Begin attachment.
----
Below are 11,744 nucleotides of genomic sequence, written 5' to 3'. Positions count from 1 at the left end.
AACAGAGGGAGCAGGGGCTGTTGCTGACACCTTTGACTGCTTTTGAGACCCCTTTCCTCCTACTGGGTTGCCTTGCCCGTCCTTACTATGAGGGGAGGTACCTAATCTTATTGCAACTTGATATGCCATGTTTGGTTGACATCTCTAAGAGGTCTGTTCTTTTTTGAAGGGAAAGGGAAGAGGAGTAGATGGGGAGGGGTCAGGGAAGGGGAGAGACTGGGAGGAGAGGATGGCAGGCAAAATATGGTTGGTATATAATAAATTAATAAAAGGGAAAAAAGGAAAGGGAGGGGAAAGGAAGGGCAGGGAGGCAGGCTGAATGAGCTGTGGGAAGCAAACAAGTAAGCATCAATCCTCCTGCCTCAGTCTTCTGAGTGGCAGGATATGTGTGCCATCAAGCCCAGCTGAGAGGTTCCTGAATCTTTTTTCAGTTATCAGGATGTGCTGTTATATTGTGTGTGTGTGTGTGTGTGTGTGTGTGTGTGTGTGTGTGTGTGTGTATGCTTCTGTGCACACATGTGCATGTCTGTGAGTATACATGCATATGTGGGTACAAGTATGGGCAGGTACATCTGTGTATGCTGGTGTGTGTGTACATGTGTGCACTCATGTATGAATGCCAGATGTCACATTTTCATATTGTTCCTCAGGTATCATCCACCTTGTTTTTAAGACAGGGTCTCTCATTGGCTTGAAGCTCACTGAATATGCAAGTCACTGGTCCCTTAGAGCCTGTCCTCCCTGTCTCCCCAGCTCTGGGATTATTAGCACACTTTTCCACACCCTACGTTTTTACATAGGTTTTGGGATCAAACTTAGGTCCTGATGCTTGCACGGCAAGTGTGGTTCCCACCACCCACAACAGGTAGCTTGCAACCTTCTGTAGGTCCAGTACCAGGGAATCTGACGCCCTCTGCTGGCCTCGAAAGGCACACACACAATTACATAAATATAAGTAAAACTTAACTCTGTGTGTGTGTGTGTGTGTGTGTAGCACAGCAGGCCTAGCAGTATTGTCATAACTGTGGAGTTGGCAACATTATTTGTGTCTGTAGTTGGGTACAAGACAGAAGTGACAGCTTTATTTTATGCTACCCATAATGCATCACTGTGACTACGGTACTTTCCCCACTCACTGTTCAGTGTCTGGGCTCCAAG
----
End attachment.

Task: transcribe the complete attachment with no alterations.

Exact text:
Below are 11,744 nucleotides of genomic sequence, written 5' to 3'. Positions count from 1 at the left end.
AACAGAGGGAGCAGGGGCTGTTGCTGACACCTTTGACTGCTTTTGAGACCCCTTTCCTCCTACTGGGTTGCCTTGCCCGTCCTTACTATGAGGGGAGGTACCTAATCTTATTGCAACTTGATATGCCATGTTTGGTTGACATCTCTAAGAGGTCTGTTCTTTTTTGAAGGGAAAGGGAAGAGGAGTAGATGGGGAGGGGTCAGGGAAGGGGAGAGACTGGGAGGAGAGGATGGCAGGCAAAATATGGTTGGTATATAATAAATTAATAAAAGGGAAAAAAGGAAAGGGAGGGGAAAGGAAGGGCAGGGAGGCAGGCTGAATGAGCTGTGGGAAGCAAACAAGTAAGCATCAATCCTCCTGCCTCAGTCTTCTGAGTGGCAGGATATGTGTGCCATCAAGCCCAGCTGAGAGGTTCCTGAATCTTTTTTCAGTTATCAGGATGTGCTGTTATATTGTGTGTGTGTGTGTGTGTGTGTGTGTGTGTGTGTGTGTGTGTGTGTATGCTTCTGTGCACACATGTGCATGTCTGTGAGTATACATGCATATGTGGGTACAAGTATGGGCAGGTACATCTGTGTATGCTGGTGTGTGTGTACATGTGTGCACTCATGTATGAATGCCAGATGTCACATTTTCATATTGTTCCTCAGGTATCATCCACCTTGTTTTTAAGACAGGGTCTCTCATTGGCTTGAAGCTCACTGAATATGCAAGTCACTGGTCCCTTAGAGCCTGTCCTCCCTGTCTCCCCAGCTCTGGGATTATTAGCACACTTTTCCACACCCTACGTTTTTACATAGGTTTTGGGATCAAACTTAGGTCCTGATGCTTGCACGGCAAGTGTGGTTCCCACCACCCACAACAGGTAGCTTGCAACCTTCTGTAGGTCCAGTACCAGGGAATCTGACGCCCTCTGCTGGCCTCGAAAGGCACACACACAATTACATAAATATAAGTAAAACTTAACTCTGTGTGTGTGTGTGTGTGTGTGTAGCACAGCAGGCCTAGCAGTATTGTCATAACTGTGGAGTTGGCAACATTATTTGTGTCTGTAGTTGGGTACAAGACAGAAGTGACAGCTTTATTTTATGCTACCCATAATGCATCACTGTGACTACGGTACTTTCCCCACTCACTGTTCAGTGTCTGGGCTCCAAG